Tuesday, June 29, 2010

Recent Supreme Court ruling worries campus groups

The Supreme Court just ruled on Christian Legal Society (CLS) v. Martinez. The issue in the case was whether or not Hastings College of Law could strip the CLS of its recognized status because of its refusal to allow non-Christian and (more controversially) non-heterosexual students into the club. The Court ruled that Hastings' actions were constitutional.

You may rightfully ask what this has to do with abortion. After all, is neutral on all non-life issues, in the interest of unity. But this case may have broader ramifications than it appears on the surface. (If you have access to Westlaw, you can find the opinion at 2010 WL 2555187.)

Hastings has an "all-comers" policy, which means that it not only prohibits discrimination on the basis of religion and sexual orientation, but any restrictions on group membership. "Hastings requires that [registered student organizations] allow any student to participate, ... regardless of [her] status or beliefs. For example, the Hastings Democratic Caucus cannot bar students holding Republican political beliefs." The CLS attempted to narrow the issue to religion and sexual orientation, but failed because of a prior stipulation. Since an "all-comers" policy does not target any particular viewpoint, it was held to be constitutional.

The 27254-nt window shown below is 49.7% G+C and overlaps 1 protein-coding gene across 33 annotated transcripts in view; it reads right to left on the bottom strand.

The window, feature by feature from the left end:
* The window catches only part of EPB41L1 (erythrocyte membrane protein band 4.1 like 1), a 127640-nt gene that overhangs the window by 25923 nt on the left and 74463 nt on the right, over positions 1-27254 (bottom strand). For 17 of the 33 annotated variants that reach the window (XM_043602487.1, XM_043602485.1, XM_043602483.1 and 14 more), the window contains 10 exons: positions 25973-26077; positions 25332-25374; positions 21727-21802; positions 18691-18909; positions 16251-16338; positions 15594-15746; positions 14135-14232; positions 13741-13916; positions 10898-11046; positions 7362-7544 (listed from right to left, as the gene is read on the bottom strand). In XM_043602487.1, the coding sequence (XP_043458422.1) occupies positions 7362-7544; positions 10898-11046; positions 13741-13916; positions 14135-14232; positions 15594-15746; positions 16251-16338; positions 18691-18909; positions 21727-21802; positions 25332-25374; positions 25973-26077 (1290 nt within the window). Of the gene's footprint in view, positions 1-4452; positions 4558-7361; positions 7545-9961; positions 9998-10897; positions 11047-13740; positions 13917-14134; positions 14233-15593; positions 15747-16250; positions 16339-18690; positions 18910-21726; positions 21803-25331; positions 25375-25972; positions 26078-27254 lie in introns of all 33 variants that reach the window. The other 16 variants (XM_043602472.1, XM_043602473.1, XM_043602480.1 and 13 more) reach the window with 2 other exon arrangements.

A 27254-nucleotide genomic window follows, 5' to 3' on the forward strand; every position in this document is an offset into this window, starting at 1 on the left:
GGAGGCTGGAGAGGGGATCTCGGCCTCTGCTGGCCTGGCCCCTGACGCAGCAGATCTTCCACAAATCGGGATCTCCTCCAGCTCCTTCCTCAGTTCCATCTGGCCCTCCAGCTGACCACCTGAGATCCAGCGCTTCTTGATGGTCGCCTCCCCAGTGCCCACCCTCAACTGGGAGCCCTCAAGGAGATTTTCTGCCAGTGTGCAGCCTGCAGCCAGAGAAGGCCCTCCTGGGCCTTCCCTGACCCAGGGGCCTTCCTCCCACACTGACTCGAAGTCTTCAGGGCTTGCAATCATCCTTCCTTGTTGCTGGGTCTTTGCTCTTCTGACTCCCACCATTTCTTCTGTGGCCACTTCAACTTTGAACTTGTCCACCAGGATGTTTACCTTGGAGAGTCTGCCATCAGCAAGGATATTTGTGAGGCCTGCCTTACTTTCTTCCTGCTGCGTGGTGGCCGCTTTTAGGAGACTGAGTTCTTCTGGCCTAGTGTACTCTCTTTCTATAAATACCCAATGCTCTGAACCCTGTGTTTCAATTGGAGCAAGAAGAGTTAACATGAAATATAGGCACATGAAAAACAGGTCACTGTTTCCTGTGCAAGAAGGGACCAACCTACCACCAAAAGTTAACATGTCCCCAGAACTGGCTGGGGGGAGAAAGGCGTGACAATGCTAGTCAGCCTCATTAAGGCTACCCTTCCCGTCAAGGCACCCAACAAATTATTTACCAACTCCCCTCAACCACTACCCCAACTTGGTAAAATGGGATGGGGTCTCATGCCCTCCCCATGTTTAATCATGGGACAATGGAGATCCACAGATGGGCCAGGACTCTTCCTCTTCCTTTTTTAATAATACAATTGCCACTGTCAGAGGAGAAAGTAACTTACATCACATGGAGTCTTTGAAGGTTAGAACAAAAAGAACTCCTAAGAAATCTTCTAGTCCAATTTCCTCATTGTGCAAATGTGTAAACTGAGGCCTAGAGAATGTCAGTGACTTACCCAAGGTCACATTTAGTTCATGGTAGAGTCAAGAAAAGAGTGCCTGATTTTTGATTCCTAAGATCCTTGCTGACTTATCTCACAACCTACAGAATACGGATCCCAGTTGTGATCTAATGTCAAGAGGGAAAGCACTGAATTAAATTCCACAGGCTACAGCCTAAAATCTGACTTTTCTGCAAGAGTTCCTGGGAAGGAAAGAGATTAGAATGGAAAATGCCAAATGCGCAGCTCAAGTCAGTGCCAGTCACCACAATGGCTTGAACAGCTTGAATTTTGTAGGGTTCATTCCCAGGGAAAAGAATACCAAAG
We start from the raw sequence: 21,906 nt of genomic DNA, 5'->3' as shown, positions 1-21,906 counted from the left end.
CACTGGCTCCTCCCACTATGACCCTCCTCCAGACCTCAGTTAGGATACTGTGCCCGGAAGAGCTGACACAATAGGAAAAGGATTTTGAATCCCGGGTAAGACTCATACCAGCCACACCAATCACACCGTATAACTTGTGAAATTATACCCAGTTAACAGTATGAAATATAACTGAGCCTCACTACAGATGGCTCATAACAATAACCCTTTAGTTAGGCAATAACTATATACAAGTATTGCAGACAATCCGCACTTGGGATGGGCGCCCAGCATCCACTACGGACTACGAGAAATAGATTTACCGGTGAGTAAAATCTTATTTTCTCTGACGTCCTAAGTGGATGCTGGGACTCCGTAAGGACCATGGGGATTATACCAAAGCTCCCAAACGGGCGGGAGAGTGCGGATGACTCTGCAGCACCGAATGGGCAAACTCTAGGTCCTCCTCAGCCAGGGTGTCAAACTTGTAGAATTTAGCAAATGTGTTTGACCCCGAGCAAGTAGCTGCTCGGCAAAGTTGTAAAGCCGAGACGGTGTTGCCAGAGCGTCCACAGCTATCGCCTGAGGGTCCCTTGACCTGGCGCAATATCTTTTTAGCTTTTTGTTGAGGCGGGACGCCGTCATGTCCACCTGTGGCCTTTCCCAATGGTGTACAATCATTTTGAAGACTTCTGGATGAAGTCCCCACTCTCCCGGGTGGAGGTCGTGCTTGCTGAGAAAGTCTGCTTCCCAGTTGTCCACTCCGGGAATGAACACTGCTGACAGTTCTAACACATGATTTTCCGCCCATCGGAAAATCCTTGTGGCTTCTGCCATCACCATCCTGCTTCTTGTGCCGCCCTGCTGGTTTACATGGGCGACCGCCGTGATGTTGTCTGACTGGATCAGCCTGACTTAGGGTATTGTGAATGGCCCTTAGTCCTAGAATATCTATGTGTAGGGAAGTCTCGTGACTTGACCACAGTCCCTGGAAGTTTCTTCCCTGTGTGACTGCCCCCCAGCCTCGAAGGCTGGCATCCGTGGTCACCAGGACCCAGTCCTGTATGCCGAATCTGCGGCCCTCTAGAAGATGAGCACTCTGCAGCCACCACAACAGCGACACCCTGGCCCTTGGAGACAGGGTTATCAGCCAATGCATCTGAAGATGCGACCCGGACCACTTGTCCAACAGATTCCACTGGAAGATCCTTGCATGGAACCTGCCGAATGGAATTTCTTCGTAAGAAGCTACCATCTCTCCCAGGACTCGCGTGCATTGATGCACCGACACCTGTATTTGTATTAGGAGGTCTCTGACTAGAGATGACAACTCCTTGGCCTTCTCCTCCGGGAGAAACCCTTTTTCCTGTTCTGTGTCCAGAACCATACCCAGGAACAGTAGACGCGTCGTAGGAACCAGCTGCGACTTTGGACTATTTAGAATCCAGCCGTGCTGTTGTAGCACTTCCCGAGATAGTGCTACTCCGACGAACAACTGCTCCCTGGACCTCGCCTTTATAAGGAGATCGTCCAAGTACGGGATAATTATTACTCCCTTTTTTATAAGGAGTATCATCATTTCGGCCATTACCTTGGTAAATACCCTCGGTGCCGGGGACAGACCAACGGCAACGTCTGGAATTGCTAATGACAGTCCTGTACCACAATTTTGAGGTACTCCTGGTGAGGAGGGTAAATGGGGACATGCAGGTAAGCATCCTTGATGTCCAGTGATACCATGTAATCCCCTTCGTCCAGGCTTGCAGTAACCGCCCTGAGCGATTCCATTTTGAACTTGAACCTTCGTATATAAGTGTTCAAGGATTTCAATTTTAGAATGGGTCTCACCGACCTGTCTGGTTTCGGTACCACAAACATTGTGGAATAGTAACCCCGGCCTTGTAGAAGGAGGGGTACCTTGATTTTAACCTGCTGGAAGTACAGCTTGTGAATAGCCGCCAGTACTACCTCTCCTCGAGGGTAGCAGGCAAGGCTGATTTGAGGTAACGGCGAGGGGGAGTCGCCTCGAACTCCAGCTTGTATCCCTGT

This decision essentially makes it legal for schools to force political student organizations to give up their freedom of association or lose recognition. Students for Life of America fears that this means campus pro-life groups at certain schools will have to allow pro-abortion infiltrators or lose a key source of funding. This goes both ways, of course, but we'd rather not take the sleazy route of joining VOX chapters. Gay rights groups may face a similar problem; after all, it's hard to plan pro-LGBT events when an anti-LGBT contingent at your own meetings is there to sabotage you.

Will it actually go that far? Hopefully not. Hastings' policy has not been universally adopted by other schools; as the Court pointed out, whether a policy is constitutional and whether it is advisable are two very different questions. Nevertheless, if you run a campus group, now would be a good time to review your college's student organization policy.

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